In a highly preferred embodiment of the invention the RFID is provided with a series of different numbers, preferably random that could be used to authenticate the source of the product. The manufacturer would have access to the proper numbers, and along with other information provided either from the product packaging or from the RFID would provide a check for the product authenticity. For example, the RFID made to produce random numbers within a given range of numbers to verify the product. This in addition to markings on the product label could be coordinated to provide a code that would be only known to a manufacturer to determine authenticity. For illustration, a simplistic example is provided below:

A RFID could easily provide six alphanumeric digits of information. A code could be conceived wherein the first digit indicates the location of the plant where the product was made by a letter, the month could be indicated by another letter and the production lot indicated by the remaining 4 digits of the RFID display. These 4 remaining digits could be randomly assigned and only known by the manufacturer. One could investigate and validate the authenticity of a product in the field by use of the appropriate device to read the RFID as well as having knowledge of the appropriate codes.

A further improvement can be made by incorporating the RFID into the product itself. For example the RFID could be incorporated into the product as part of a decorative feature or icon that are used in such items as candles. This approach makes the RFID less noticeable to the consumer, but does not detract from the functional benefit of providing specific information from the RFID.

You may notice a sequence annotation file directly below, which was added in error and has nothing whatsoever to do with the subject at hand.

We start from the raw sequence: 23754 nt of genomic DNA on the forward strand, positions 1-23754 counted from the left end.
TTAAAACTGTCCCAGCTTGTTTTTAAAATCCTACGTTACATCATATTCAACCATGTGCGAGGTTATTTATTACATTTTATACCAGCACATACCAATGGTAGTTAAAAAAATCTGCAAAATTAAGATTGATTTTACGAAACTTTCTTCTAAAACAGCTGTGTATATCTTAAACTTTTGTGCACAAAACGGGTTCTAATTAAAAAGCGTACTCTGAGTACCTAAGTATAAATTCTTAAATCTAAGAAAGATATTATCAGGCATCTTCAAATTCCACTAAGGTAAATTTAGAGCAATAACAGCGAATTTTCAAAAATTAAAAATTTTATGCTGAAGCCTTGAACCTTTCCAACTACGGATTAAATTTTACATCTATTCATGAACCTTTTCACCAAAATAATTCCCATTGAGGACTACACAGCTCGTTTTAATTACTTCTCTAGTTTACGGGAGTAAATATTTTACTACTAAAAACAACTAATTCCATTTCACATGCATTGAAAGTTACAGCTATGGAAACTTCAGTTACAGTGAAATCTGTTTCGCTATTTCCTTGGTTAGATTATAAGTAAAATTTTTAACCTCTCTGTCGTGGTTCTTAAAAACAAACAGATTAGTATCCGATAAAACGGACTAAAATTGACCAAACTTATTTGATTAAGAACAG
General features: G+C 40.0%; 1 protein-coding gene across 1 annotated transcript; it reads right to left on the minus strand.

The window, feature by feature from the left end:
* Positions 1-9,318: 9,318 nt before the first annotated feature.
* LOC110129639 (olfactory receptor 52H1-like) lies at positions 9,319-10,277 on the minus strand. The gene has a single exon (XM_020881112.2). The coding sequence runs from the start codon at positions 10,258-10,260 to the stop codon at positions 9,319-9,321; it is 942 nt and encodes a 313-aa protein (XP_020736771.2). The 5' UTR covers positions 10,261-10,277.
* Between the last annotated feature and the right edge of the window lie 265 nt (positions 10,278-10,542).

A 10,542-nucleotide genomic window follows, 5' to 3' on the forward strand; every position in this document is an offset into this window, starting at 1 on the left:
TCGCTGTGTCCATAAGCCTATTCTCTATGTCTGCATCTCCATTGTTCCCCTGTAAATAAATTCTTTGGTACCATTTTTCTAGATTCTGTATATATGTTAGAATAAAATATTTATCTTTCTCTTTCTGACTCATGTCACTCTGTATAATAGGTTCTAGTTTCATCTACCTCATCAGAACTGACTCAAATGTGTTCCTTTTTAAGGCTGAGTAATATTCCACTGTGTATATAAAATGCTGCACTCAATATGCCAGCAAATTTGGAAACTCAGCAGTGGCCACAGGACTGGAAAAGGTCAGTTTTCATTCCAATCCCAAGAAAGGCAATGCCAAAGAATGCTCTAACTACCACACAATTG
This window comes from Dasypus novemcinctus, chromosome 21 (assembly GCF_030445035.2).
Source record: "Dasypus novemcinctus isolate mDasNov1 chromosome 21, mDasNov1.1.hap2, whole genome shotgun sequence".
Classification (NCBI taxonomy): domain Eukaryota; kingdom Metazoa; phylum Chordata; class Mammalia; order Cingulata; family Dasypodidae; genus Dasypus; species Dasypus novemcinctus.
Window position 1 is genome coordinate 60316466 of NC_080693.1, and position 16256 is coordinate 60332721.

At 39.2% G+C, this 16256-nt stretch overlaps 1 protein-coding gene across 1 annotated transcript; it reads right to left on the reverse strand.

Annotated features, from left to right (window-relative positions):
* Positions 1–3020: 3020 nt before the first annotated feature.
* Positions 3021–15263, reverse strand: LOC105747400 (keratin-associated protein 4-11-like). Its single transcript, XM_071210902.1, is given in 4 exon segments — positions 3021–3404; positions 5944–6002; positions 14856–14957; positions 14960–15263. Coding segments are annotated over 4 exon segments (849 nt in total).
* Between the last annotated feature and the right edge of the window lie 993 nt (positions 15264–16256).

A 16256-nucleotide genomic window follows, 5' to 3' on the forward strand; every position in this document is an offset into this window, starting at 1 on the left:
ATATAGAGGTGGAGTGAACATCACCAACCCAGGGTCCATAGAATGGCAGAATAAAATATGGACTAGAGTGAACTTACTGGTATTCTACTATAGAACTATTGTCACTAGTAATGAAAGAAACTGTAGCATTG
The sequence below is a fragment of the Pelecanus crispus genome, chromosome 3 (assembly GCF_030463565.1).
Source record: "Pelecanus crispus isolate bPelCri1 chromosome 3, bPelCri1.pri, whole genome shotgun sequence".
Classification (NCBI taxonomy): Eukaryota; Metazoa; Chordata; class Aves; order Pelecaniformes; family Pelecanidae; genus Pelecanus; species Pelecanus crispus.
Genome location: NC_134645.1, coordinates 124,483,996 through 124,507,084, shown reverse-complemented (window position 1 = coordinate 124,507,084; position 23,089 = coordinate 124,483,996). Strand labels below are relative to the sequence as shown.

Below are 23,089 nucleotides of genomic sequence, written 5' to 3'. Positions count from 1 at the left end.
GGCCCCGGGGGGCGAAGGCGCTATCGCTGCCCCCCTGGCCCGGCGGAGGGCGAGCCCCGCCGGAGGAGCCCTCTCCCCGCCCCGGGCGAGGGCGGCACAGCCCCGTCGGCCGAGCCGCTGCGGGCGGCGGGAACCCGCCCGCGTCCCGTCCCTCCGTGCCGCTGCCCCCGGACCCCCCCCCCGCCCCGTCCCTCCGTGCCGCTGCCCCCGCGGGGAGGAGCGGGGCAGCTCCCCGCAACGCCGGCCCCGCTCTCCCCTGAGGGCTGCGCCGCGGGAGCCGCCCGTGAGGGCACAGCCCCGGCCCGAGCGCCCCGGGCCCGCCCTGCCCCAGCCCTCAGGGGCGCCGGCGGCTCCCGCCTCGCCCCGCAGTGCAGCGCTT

In another embodiment of the invention, the RFID can remain innocuous by attaching the RFID to an inside wall of the package. Attachment of the RFID to the package wall can be accomplished by any means suitable for the situation including the use of adhesives, lamination of the RFID to the package, pressure fits and the like. The packaging itself would be opaque or constructed that the RFID is not visible to the consumer. Only when the RFID scanning device is employed the information would be detected.

Yet another approach to the present invention would be to employ a tamper resistant mechanism to protect the RFID from being removed or otherwise manipulated without physical evidence to indicate that the product has been opened. The combination of tamper resistant sealing protecting an internal RFID makes it unlikely that counterfeiters will be able to simply add a RFID once they learn of the RFID placement in the packaging.

In yet another embodiment of the present invention, the RFID can not be read without the removal of an outer level of packaging. The outer packaging similar to a box is provided that prevents the RFID from being read. Only after the removal of the outer impermeable packaging will the RFID be readable by an appropriate scanner device.